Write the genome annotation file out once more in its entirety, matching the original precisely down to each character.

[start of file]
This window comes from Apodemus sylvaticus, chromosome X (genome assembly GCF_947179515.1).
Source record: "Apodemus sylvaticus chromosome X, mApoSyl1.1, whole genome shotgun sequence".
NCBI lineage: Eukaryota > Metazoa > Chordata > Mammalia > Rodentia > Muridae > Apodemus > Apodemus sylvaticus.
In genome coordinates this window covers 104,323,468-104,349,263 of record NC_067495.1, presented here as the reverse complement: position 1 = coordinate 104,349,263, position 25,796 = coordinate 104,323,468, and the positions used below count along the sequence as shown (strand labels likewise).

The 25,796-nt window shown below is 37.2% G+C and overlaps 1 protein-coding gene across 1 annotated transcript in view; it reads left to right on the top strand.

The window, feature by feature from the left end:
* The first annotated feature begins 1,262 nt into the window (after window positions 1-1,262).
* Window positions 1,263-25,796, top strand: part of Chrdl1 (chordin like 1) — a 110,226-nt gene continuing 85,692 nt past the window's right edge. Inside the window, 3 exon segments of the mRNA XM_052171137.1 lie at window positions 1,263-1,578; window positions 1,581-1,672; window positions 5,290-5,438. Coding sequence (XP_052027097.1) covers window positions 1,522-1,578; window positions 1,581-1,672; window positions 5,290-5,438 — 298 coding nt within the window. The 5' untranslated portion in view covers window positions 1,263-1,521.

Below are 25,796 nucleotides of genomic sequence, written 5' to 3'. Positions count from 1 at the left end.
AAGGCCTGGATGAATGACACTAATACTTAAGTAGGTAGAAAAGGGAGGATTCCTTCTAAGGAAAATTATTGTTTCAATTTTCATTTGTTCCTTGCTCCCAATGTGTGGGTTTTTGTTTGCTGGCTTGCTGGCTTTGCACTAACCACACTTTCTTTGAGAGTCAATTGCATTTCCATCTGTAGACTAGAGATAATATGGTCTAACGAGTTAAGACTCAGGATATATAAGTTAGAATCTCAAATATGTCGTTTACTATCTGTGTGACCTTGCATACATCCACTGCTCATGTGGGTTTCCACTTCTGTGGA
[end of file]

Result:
This window comes from Apodemus sylvaticus, chromosome X (genome assembly GCF_947179515.1).
Source record: "Apodemus sylvaticus chromosome X, mApoSyl1.1, whole genome shotgun sequence".
NCBI lineage: Eukaryota > Metazoa > Chordata > Mammalia > Rodentia > Muridae > Apodemus > Apodemus sylvaticus.
In genome coordinates this window covers 104,323,468-104,349,263 of record NC_067495.1, presented here as the reverse complement: position 1 = coordinate 104,349,263, position 25,796 = coordinate 104,323,468, and the positions used below count along the sequence as shown (strand labels likewise).

The 25,796-nt window shown below is 37.2% G+C and overlaps 1 protein-coding gene across 1 annotated transcript in view; it reads left to right on the top strand.

The window, feature by feature from the left end:
* The first annotated feature begins 1,262 nt into the window (after window positions 1-1,262).
* Window positions 1,263-25,796, top strand: part of Chrdl1 (chordin like 1) — a 110,226-nt gene continuing 85,692 nt past the window's right edge. Inside the window, 3 exon segments of the mRNA XM_052171137.1 lie at window positions 1,263-1,578; window positions 1,581-1,672; window positions 5,290-5,438. Coding sequence (XP_052027097.1) covers window positions 1,522-1,578; window positions 1,581-1,672; window positions 5,290-5,438 — 298 coding nt within the window. The 5' untranslated portion in view covers window positions 1,263-1,521.

Below are 25,796 nucleotides of genomic sequence, written 5' to 3'. Positions count from 1 at the left end.
AAGGCCTGGATGAATGACACTAATACTTAAGTAGGTAGAAAAGGGAGGATTCCTTCTAAGGAAAATTATTGTTTCAATTTTCATTTGTTCCTTGCTCCCAATGTGTGGGTTTTTGTTTGCTGGCTTGCTGGCTTTGCACTAACCACACTTTCTTTGAGAGTCAATTGCATTTCCATCTGTAGACTAGAGATAATATGGTCTAACGAGTTAAGACTCAGGATATATAAGTTAGAATCTCAAATATGTCGTTTACTATCTGTGTGACCTTGCATACATCCACTGCTCATGTGGGTTTCCACTTCTGTGGA